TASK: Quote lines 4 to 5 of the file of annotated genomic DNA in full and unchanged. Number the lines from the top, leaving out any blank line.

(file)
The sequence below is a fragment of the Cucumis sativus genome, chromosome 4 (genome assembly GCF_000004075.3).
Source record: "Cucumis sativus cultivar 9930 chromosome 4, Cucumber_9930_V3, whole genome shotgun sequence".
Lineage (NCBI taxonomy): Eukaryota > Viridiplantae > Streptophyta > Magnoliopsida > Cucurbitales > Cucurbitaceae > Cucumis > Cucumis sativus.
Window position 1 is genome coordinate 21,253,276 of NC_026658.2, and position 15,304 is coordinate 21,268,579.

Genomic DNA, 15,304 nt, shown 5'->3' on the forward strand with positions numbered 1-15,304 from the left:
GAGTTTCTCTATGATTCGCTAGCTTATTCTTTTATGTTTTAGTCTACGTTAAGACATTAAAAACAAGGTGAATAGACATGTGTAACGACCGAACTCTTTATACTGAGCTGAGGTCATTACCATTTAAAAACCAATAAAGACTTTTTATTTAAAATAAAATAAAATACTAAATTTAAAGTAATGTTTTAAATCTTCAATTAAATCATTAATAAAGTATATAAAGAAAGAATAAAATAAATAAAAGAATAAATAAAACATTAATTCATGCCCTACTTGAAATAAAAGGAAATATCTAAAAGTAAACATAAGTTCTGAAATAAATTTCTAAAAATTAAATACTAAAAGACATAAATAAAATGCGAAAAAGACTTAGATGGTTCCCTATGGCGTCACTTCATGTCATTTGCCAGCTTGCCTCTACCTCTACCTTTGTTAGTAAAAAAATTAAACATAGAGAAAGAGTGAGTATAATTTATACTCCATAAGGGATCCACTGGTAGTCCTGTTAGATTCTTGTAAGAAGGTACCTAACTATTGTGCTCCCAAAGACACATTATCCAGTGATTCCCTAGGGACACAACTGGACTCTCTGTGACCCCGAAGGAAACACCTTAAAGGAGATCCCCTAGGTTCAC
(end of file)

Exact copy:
Window position 1 is genome coordinate 21,253,276 of NC_026658.2, and position 15,304 is coordinate 21,268,579.

Genomic DNA, 15,304 nt, shown 5'->3' on the forward strand with positions numbered 1-15,304 from the left: